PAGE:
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Relation between duration and intensity of first exercise and “warm up” in ischaemic heart disease
  1. P Kaya,
  2. J Kittelsonb,
  3. R A H Stewarta
  1. aDepartment of Medicine, University of Otago, Dunedin, New Zealand, bDepartment of Preventive and Social Medicine, University of Otago
  1. Dr Ralph A H Stewart, Cardiovascular Research Unit, Green Lane Hospital, Auckland 1003, New Zealand email:rstewart{at}


OBJECTIVE To determine the importance of the duration and intensity of “warm up” exercise for reducing ischaemia during second exercise in patients with exertional angina.

DESIGN Randomised crossover comparison of three warm up exercise protocols.

PATIENTS 18 subjects with stable ischaemic heart disease and > 0.1 mV ST segment depression on treadmill exercise testing.

INTERVENTIONS The warm up protocols were 20 minutes of slow exercise at 2.7 km/h, symptom limited graded exercise for a mean of 7.4 (range 5.0 to 10.5) minutes, and three minutes of symptom limited fast exercise of similar maximum intensity.

MAIN OUTCOME MEASURES ST segment depression during graded treadmill exercise undertaken 10 minutes after each warm up protocol or no warm up exercise.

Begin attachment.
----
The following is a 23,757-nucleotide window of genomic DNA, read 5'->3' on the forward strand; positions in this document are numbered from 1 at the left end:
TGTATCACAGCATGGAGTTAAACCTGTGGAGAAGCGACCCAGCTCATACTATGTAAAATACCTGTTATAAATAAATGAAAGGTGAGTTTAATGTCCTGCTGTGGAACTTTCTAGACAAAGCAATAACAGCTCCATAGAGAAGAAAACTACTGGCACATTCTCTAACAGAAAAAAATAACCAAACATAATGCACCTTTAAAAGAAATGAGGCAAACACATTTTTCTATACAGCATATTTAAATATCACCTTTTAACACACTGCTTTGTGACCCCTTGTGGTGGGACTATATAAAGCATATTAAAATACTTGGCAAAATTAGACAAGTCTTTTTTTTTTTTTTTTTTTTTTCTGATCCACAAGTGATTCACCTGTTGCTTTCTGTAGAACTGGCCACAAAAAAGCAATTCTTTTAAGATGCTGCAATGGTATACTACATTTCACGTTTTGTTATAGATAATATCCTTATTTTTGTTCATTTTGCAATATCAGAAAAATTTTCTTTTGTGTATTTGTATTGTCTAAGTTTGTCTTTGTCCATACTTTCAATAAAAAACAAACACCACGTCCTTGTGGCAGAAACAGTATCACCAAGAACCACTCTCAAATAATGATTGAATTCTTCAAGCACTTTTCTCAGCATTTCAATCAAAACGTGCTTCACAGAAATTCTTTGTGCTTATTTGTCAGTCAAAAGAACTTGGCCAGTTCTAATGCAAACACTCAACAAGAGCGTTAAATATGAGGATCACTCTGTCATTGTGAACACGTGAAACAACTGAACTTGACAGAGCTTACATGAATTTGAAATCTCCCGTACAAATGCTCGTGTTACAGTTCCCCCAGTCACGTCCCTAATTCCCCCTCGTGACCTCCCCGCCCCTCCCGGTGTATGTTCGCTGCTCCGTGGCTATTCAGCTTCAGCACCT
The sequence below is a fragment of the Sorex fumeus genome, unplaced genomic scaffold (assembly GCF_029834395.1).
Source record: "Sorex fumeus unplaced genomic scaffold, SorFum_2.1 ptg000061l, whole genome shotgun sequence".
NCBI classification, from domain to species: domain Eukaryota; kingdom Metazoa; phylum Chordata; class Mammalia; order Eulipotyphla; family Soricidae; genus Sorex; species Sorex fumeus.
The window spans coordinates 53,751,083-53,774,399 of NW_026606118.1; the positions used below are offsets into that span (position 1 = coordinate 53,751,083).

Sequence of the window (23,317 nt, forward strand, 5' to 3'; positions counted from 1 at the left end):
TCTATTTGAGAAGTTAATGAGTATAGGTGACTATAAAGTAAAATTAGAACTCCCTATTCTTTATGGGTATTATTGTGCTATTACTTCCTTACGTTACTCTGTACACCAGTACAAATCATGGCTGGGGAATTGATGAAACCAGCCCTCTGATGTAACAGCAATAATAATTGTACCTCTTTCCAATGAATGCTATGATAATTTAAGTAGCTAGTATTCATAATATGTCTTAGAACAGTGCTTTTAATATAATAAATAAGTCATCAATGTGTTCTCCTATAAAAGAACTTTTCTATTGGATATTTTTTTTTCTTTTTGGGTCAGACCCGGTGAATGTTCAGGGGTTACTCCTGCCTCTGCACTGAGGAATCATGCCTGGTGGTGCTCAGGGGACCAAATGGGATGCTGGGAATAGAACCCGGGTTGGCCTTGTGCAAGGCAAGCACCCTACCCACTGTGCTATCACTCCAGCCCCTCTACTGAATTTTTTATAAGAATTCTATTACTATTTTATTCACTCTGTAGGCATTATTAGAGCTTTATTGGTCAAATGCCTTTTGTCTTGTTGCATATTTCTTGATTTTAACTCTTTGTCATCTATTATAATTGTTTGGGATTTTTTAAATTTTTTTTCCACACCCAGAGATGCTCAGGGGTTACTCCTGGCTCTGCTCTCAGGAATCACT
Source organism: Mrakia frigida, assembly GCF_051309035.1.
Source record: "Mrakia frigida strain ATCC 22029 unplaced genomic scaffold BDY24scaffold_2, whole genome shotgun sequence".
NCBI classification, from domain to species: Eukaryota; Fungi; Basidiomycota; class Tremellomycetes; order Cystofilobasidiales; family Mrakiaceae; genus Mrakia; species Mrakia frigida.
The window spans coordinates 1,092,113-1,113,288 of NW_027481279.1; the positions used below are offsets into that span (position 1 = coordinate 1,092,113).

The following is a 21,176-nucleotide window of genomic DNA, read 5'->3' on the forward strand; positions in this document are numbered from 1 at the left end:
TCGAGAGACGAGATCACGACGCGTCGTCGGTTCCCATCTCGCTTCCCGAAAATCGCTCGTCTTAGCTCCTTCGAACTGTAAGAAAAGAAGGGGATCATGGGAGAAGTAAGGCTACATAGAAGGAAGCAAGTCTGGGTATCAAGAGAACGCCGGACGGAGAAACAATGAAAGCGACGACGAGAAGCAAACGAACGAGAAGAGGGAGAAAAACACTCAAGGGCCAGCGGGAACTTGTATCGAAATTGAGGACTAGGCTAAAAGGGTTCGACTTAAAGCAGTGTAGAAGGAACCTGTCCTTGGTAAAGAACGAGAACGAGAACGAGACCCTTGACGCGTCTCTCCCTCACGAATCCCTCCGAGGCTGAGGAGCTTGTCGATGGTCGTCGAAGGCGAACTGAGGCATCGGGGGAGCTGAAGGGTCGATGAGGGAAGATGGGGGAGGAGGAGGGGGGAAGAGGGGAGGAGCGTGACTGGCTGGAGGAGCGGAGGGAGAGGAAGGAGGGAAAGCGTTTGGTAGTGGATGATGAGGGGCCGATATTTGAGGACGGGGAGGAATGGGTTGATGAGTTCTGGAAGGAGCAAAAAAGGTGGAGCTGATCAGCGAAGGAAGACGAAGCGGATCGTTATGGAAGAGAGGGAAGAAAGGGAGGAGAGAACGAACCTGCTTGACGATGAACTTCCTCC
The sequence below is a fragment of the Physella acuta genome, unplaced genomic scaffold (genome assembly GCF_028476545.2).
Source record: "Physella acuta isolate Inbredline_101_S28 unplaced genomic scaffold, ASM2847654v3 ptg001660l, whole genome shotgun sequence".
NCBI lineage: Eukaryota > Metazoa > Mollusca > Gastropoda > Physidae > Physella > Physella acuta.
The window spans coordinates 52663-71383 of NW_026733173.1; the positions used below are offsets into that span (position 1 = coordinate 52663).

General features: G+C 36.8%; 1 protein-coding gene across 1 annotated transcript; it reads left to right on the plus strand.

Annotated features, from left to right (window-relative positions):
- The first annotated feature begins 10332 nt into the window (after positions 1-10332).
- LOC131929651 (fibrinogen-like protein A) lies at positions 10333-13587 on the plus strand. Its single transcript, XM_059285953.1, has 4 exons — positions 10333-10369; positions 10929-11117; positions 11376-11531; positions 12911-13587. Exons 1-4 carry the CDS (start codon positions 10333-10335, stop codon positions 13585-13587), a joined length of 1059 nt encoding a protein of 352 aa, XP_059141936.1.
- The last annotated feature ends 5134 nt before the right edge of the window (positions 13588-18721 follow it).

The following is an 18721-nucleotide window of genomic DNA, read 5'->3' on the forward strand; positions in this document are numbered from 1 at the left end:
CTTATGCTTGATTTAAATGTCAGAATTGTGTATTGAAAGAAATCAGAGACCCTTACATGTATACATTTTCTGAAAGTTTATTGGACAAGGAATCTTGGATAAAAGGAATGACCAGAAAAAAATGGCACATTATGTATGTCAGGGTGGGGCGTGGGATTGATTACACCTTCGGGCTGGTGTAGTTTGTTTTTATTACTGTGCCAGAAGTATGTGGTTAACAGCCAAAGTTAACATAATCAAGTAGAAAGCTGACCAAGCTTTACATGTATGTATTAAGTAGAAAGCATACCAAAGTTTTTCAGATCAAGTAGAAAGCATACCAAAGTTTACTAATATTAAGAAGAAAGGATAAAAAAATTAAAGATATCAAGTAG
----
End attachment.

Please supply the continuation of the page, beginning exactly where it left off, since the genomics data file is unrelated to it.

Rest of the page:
RESULTS Compared with exercise with no warm up, the duration of graded exercise after earlier slow warm up increased by 4.9% (95% confidence interval (CI), −3.3% to 13.7%), after graded warm up by 10.3% (95% CI, 5.6% to 15.2%), and after fast warm up by 16% (95% CI, 6.2% to 26.7%). ST segment depression at equivalent submaximal exercise decreased after slow warm up by 27% (95% CI, 5% to 44%), after graded warm up by 31% (95% CI, 17% to 44%), and after fast warm up by 47% (95% CI, 27% to 61%). Compared with slow warm up exercise, the more intense graded and fast warm up protocols significantly increased the duration of second exercise (p = 0.0072) and reduced both peak ST depression (p = 0.0026) and the rate of increase of ST depression (p = 0.0069).

CONCLUSIONS In patients with exertional angina the size of the warm up response is related to the maximum intensity rather than the duration of first exercise.

  • exercise
  • angina
  • warm up
  • preconditioning

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